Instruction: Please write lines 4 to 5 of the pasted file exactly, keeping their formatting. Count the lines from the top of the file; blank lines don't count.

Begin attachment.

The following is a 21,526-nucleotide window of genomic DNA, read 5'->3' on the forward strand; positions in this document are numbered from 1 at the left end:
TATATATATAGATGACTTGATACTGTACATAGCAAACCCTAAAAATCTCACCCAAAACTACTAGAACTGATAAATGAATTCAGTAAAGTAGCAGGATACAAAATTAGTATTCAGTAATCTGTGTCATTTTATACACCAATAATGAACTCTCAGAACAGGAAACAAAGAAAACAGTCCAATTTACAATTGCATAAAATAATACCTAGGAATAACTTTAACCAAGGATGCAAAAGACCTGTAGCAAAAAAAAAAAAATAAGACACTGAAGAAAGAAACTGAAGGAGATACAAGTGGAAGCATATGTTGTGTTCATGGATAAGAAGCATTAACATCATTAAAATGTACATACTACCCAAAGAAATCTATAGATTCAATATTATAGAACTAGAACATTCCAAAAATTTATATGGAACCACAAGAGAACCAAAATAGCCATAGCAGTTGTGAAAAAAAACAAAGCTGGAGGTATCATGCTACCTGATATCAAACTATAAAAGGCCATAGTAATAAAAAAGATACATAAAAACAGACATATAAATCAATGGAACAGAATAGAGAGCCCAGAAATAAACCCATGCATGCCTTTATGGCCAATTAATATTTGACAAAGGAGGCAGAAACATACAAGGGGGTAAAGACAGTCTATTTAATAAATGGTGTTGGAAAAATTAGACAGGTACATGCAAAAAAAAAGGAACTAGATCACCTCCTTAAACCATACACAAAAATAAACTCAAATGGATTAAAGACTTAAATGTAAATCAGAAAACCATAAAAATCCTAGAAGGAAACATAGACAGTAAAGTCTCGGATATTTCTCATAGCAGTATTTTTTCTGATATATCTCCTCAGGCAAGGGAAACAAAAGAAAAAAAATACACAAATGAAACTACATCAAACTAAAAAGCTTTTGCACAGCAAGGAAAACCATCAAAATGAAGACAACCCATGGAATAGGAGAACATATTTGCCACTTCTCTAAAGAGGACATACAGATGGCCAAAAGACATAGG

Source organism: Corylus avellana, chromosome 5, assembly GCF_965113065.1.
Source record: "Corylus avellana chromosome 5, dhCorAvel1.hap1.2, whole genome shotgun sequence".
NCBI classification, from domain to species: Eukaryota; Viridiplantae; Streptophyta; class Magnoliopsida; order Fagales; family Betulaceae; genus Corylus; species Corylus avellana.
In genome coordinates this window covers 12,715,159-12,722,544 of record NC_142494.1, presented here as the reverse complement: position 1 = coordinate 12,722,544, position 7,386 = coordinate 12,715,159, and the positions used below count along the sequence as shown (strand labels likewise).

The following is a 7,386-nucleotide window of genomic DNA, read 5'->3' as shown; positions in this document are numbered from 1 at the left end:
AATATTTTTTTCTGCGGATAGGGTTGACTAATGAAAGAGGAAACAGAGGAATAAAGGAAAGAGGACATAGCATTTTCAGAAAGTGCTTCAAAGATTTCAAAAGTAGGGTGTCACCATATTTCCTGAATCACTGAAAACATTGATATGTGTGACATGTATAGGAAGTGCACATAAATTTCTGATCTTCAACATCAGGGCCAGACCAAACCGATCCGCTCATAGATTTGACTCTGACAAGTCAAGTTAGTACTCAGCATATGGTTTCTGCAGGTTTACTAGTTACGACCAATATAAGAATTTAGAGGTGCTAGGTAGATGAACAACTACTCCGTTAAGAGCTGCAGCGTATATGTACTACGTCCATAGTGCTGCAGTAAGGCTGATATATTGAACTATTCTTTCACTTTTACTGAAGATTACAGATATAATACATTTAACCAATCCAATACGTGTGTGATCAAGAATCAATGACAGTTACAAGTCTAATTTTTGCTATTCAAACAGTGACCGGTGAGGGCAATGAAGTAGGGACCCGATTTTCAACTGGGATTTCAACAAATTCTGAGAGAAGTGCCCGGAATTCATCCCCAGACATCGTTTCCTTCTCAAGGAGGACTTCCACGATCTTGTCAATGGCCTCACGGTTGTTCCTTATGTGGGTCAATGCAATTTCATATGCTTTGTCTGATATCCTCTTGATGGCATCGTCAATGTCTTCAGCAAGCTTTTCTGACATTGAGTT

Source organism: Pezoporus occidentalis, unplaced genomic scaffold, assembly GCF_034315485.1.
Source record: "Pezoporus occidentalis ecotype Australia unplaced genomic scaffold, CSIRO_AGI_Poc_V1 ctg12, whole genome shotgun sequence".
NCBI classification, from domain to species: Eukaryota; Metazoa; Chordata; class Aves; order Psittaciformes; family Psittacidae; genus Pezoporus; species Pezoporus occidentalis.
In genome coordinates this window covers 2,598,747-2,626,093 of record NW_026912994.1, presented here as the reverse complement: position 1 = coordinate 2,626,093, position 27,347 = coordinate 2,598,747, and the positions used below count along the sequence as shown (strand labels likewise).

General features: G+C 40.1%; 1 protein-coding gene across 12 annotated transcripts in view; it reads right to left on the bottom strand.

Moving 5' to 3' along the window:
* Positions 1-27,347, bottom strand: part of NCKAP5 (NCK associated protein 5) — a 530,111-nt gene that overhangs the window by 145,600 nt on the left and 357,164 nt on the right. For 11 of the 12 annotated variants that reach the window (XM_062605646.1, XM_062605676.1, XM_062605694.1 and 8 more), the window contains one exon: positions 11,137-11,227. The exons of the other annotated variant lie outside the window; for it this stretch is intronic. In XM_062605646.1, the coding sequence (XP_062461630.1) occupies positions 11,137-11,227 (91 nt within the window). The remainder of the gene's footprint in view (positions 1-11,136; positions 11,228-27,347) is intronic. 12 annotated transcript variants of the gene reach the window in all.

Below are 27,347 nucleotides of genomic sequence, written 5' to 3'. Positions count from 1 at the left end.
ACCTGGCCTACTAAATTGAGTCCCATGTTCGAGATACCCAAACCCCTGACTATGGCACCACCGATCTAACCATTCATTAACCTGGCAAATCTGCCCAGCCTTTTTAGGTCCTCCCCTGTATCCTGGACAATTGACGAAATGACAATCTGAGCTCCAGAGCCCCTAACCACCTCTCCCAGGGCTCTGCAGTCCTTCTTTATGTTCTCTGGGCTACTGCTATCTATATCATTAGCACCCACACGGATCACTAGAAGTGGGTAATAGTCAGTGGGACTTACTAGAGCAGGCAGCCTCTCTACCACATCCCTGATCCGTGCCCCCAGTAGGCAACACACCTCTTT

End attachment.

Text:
Source record: "Corylus avellana chromosome 5, dhCorAvel1.hap1.2, whole genome shotgun sequence".
NCBI classification, from domain to species: Eukaryota; Viridiplantae; Streptophyta; class Magnoliopsida; order Fagales; family Betulaceae; genus Corylus; species Corylus avellana.